Wednesday, 27 July 2022

Should universities and medical schools merge

and simply become bigger  or should they specialise more than they now do? That is the question for this state.

We have three universities in this state. I would say that this is one too many and that they also need to specialise more than they do.

There are two medical schools, two law schools, three education schools and so it goes on. This is for a state with a population of about 1.8m people. It is ridiculous and continues to get more ridiculous. There are things we don't teach we should be teaching. There are things we are cutting because there aren't the students or staff to support it in more than one place. There are other things we are removing and which will almost certainly never return. Students are being told that they can no longer study these things. They won't lead to employment or they are not considered as important as those things deemed to be "politically correct". 

The two medical schools take quite different approaches. One is still traditional with a "lectures and placements" approach. The other is a more "hands on from the start" approach.  There are arguments for and against both these approaches. 

Middle Cat did her physiotherapy training under the former approach but, being of a particularly inquisitive and inquiring mind, she also approached the other university and somehow obtained permission to attend the dissection sessions the trainee doctors were doing. My doctor nephew did his training under the second scheme and now has real concerns about the things he did not get taught. A friend not far from here has concerns about the practical work because she trained under the former scheme. 

There is probably a need for more balance - theory and practice. I suspect a would be doctor is rather like a would be lawyer. You can learn quite a lot about the body or about the law but actually putting it into practice is quite a different story. Perhaps if I ever get to talk to a coroner about such things I will get an answer to that one.

But I thought about all this again yesterday when a young student in his last year at school asked me for some help. He is aiming for medical school and, unless something disastrous prevents it, he should get there.  The interesting thing however is that he won't be training here. He was not given a provisional acceptance in either place. He does have a provisional acceptance in other places and I suspect he will be in the position of having to make a choice. When he does it might well be a choice that will see him live outside this state for the rest of his life. We are going to lose a potentially excellent doctor, a boy who is fascinated by the way our bodies work.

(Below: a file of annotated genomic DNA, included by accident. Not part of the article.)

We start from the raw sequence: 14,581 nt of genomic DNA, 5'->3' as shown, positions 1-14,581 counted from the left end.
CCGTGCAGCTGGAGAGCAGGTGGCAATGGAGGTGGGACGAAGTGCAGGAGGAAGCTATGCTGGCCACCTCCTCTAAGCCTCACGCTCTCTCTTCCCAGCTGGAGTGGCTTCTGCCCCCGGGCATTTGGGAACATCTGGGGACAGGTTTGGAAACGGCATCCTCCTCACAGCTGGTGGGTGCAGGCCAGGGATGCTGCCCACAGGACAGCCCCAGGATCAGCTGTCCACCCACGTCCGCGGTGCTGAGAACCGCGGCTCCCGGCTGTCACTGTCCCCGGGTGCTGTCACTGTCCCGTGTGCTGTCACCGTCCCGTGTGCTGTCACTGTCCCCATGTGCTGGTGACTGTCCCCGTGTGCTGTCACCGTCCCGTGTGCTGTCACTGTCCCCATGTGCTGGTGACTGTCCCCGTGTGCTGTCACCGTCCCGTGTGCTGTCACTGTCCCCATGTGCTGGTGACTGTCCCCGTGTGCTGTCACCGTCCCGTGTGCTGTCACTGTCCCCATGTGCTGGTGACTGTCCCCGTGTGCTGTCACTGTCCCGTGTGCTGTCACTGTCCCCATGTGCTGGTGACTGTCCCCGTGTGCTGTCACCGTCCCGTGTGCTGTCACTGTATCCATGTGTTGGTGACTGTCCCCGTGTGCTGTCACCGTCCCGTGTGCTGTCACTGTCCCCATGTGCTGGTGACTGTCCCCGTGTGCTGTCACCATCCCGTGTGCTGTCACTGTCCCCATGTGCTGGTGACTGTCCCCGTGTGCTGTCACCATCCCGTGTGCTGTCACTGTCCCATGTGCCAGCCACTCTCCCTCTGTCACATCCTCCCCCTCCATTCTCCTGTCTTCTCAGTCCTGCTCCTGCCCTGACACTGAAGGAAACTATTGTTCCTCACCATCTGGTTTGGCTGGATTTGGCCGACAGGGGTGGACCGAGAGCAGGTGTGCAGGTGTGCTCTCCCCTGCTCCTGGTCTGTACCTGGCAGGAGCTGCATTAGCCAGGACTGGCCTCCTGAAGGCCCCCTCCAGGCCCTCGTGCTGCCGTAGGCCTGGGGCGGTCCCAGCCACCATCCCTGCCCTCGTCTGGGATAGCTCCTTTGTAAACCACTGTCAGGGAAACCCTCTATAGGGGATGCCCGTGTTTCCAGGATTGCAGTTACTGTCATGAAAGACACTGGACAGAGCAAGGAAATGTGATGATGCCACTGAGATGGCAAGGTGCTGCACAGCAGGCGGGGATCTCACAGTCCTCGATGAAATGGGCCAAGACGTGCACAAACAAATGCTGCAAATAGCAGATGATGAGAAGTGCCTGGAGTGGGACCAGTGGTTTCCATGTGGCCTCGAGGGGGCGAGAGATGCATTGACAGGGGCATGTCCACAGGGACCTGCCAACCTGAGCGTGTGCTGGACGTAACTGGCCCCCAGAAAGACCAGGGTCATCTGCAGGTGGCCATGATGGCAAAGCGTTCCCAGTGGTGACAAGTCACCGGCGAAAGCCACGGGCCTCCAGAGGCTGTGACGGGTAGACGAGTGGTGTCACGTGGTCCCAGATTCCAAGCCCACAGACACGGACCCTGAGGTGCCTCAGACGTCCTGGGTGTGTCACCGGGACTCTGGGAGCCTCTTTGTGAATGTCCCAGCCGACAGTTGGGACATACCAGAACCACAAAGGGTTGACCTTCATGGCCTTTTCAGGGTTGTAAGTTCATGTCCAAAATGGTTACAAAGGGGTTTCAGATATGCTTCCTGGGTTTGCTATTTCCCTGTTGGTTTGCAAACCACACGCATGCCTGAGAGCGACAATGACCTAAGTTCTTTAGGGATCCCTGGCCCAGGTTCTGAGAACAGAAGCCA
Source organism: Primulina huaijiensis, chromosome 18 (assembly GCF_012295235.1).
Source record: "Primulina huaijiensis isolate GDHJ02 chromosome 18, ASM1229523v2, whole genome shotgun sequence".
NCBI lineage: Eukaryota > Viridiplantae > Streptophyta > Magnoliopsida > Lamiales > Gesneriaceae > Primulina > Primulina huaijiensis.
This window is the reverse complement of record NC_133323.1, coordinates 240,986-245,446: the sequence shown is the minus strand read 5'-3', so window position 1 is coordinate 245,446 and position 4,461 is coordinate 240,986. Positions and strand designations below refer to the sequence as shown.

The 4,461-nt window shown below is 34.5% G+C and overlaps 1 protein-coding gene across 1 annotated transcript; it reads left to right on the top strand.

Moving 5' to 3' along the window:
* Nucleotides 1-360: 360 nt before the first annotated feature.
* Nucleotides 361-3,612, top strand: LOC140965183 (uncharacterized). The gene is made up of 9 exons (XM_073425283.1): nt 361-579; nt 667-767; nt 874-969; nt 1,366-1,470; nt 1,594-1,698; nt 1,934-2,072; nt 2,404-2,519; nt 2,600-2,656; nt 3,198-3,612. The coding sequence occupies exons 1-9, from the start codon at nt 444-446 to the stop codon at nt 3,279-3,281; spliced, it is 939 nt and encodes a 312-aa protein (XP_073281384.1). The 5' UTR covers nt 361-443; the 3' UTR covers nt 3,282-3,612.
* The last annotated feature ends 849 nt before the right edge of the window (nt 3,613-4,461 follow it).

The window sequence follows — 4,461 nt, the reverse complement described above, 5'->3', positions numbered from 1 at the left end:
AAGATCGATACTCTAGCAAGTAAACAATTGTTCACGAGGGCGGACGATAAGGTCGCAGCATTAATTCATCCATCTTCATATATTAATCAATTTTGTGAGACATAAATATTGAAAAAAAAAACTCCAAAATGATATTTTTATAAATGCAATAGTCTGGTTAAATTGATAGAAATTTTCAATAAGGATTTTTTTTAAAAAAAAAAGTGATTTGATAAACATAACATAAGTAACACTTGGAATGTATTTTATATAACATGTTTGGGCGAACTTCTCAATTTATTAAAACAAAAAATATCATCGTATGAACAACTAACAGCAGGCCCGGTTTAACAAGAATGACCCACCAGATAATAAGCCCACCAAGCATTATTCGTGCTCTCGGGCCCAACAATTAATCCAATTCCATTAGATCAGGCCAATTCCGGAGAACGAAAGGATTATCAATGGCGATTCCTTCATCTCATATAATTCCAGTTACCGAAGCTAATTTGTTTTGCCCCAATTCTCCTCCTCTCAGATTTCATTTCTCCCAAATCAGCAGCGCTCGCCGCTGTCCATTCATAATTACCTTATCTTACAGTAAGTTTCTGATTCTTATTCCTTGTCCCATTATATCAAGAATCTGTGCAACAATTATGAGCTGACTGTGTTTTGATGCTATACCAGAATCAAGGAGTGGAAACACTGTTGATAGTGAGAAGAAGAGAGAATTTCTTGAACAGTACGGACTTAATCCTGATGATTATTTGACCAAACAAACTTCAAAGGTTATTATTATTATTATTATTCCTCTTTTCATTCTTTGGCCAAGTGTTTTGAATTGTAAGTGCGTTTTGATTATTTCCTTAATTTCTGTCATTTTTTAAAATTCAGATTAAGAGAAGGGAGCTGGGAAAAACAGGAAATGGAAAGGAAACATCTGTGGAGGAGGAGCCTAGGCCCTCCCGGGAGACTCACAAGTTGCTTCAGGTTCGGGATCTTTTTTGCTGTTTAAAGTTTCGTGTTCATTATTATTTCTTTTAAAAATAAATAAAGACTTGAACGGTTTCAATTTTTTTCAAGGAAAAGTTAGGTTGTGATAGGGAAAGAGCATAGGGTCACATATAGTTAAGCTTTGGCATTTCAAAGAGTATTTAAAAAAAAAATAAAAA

"If I get there it will be interesting but I don't know anyone else who is applying to any of those places. That will mean starting all over again in lots of ways."

Yes, that's a problem. We are wasting resources by duplicating courses. If the courses were more flexible but confined to one place would that help? Would it allow us to teach other things that need to be taught instead of cutting them out altogether? 

What's a university for? Is it really just to prepare future workers? Or is there something still to be said for actually getting an education? 


Anonymous said...

Your system sounds very complicated. We don‘t have different schools here, everything is taught at the university. So you van study law and hear some lectures in science, or medicine and philosophy.
Hilde in Germany

Anonymous said...

It is not quite as complicated as it sounds. The "schools" are inside the university but students would not normally attend medical lectures if they were law students or philosophy lectures if they were medical students and so on. Chris

Adelaide Dupont said...

At least not for credit.

You can audit them and/or take them for general education and for breadth

[eg: if you were studying Medical Humanities or Digital Humanities].

Hilde: I have a lot of time for the German system - especially the theoretical grounding and the practical apprenticeships.

Chris: since the mid-1990s I have had a rail into some of the South Australian universities in particular - through various family friends and possibly two generations.

Medical schools probably cannot go off on their own.

I think the cross-pollination with other university worlds helps a lot.

The Americans do pre-law and pre-med and a whole lot of pre- and post-professional courses.